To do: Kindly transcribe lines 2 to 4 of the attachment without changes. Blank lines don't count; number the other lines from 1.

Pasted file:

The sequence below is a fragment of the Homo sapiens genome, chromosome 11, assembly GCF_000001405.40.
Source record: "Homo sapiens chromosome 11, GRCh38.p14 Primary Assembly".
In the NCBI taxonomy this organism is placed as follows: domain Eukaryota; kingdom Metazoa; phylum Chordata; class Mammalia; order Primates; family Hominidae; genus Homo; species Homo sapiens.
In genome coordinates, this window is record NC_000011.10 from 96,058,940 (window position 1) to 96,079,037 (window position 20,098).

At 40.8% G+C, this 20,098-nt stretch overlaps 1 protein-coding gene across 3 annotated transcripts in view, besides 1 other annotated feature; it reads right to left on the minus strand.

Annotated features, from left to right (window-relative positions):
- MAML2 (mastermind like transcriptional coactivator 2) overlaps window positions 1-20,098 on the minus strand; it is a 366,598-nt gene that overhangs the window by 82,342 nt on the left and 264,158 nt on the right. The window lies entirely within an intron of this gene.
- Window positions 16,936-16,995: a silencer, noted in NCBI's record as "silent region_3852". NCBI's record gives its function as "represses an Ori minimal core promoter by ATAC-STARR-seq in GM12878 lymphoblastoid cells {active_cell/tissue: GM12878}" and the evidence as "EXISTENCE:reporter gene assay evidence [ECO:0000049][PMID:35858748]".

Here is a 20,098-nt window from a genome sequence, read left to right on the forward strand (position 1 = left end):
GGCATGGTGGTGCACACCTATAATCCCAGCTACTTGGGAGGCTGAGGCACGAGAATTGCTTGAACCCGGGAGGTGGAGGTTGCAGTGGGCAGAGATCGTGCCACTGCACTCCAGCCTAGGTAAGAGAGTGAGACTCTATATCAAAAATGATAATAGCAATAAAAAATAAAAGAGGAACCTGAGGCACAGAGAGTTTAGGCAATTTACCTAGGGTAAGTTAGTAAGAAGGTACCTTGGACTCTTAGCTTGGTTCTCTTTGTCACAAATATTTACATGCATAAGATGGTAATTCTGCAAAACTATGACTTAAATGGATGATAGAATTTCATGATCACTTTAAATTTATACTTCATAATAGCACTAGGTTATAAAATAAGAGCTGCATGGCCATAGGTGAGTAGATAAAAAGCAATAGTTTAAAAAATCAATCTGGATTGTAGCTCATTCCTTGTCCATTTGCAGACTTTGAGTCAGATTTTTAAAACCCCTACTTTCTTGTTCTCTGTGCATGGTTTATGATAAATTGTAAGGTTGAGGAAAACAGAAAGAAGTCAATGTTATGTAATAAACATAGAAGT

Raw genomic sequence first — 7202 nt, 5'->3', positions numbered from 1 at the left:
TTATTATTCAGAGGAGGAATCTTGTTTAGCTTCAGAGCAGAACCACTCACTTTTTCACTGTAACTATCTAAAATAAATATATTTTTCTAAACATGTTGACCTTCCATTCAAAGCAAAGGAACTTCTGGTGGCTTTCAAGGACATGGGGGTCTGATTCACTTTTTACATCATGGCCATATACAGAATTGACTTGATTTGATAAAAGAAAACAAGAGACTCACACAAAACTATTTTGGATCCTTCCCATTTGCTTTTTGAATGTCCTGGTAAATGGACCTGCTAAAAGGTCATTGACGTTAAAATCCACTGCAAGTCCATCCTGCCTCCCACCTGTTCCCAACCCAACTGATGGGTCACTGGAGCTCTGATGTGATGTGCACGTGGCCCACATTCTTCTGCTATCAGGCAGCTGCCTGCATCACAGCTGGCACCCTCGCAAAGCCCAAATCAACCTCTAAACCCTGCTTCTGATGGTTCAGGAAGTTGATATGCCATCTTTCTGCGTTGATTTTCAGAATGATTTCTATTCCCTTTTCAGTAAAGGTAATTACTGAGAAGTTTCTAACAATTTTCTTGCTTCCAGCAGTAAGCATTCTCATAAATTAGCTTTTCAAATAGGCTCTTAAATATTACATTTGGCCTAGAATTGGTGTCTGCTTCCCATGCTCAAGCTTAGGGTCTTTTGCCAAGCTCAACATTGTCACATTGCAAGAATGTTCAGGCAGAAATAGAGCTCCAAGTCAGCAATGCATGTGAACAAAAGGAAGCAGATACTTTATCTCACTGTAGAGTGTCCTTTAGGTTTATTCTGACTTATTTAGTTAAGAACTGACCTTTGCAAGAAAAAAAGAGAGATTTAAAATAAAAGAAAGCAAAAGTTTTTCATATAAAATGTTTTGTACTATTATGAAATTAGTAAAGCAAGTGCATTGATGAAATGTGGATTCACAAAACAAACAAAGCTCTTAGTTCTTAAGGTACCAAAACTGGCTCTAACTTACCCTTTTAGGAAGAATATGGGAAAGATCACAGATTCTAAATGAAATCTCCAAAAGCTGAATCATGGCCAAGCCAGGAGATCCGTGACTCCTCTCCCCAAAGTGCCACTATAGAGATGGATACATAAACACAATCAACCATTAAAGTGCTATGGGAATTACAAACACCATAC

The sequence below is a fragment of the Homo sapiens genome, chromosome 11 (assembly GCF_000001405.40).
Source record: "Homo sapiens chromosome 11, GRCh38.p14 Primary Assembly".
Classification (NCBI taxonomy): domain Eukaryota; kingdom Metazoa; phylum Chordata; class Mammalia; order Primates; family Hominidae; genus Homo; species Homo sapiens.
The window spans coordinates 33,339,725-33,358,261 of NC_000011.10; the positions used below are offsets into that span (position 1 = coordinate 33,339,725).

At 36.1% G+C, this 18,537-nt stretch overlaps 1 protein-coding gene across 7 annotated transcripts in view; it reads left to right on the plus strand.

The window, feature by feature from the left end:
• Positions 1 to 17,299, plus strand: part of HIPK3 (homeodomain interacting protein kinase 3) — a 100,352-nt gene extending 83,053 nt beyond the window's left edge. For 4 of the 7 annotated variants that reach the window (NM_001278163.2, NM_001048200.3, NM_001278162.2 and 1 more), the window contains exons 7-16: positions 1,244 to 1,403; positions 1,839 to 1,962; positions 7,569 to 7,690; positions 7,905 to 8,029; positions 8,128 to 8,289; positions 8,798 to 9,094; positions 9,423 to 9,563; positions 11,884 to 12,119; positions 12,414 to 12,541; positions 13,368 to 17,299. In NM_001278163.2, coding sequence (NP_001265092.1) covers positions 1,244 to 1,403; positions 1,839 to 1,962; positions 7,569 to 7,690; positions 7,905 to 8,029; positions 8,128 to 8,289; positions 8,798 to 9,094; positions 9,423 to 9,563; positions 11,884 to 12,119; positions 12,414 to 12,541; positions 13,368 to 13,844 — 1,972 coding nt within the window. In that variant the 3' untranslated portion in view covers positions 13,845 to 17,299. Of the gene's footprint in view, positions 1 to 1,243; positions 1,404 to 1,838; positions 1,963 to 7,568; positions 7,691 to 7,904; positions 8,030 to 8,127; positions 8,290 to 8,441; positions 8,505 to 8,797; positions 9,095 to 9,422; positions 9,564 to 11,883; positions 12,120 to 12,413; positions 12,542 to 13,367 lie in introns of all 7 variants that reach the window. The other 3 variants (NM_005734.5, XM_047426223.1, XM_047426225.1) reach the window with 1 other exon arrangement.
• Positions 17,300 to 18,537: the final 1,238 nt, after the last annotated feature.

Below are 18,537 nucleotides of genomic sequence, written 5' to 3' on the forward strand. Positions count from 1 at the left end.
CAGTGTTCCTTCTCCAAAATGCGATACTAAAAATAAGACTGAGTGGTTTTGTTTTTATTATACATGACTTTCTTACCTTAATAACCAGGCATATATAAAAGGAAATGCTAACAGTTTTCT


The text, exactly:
Source record: "Homo sapiens chromosome 11, GRCh38.p14 Primary Assembly".
In the NCBI taxonomy this organism is placed as follows: domain Eukaryota; kingdom Metazoa; phylum Chordata; class Mammalia; order Primates; family Hominidae; genus Homo; species Homo sapiens.
In genome coordinates, this window is record NC_000011.10 from 96,058,940 (window position 1) to 96,079,037 (window position 20,098).